You can also place pictures inside text character shapes. When you place a photo inside a character, the outline path of the character acts as the cropping mechanism, making for quite interesting results. However, this practice involves careful attention to detail. Both the character and the photo must match in shape in order for the effect to be successful. The photograph itself must also feature enough color and/or image information to define the character shape, in order for it to be readable. In the photo below, the character shapes themselves have been used to crop a single photograph, although in some more complex arrangements, each character may feature a different photograph if necessary.

Fix Poor Lighting and Color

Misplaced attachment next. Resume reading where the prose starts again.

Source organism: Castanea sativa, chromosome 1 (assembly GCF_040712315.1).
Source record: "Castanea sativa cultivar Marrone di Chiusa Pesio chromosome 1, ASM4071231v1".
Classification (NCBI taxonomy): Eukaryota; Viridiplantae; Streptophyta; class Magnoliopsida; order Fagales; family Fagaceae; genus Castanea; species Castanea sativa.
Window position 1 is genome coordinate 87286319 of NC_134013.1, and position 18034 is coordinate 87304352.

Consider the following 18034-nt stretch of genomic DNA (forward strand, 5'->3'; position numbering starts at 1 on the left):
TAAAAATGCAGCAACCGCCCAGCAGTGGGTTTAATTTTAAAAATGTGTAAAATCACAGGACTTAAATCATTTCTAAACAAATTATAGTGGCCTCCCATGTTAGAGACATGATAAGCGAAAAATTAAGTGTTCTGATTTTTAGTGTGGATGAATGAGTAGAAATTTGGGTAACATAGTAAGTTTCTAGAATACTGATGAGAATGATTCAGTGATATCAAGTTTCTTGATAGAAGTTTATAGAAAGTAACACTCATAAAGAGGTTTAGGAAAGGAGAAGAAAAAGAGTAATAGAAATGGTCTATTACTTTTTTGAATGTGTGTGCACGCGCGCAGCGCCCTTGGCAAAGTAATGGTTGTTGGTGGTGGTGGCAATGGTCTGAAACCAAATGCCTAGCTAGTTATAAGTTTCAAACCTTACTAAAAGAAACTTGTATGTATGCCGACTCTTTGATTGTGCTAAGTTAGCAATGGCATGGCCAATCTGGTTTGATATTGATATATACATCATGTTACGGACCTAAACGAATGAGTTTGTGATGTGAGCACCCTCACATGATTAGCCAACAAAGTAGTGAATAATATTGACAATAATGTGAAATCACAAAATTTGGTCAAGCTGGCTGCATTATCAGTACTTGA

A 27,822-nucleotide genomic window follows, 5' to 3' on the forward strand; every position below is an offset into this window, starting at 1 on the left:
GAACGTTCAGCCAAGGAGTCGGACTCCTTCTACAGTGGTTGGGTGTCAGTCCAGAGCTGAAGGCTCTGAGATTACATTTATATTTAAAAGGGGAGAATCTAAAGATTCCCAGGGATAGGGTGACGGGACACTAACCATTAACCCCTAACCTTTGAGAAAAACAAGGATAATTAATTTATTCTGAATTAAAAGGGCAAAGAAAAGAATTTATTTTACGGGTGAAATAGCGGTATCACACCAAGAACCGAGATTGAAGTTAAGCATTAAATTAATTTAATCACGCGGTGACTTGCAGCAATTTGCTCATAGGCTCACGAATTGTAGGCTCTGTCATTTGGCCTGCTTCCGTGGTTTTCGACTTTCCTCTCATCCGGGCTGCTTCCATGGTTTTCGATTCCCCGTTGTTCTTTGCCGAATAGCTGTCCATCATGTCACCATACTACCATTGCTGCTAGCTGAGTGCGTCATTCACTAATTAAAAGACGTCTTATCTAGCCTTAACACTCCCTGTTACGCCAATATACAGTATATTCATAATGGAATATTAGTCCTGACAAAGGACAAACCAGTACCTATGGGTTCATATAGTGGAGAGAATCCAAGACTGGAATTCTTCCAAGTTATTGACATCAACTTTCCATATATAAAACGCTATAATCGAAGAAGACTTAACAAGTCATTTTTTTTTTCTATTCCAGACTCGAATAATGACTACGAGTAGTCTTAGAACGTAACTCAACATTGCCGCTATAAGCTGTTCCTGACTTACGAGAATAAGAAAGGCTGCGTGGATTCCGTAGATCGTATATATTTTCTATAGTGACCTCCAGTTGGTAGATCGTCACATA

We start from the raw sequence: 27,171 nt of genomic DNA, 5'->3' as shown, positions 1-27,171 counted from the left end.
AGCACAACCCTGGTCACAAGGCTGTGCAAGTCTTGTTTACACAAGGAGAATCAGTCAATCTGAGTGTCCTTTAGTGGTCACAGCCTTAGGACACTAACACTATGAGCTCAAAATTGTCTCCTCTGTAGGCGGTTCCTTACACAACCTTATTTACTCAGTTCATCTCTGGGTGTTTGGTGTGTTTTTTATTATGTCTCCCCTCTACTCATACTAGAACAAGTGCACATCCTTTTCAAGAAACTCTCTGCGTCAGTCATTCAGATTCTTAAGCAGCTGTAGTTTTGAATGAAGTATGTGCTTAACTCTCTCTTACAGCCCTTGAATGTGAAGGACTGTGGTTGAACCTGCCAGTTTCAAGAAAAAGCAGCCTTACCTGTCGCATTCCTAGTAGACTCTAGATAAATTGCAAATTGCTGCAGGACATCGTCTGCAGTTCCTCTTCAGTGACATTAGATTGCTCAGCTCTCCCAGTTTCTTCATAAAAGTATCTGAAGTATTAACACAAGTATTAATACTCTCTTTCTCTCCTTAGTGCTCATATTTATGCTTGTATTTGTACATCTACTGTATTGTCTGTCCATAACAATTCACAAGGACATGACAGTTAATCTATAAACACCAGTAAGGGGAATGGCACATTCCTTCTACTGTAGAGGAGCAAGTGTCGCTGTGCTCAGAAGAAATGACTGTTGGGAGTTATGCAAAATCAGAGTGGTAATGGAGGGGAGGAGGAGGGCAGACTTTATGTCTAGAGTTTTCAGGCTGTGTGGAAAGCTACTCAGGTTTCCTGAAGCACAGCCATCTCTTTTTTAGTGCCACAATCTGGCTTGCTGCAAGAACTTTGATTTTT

There are any number of reasons why a reasonably well-composed picture can be unsatisfactory to use in a design. The most predominant of these is lack of contrast, inaccurate color, red-eye effects, or subject failure. Each of these is actually the result of poor lighting of one kind or another. Scene or subject lighting can affect the overall color and contrast in a picture. Red-eye is often the result of flash timing and subject failure is often caused by dramatic contrasts between the subject and its foreground or background lighting.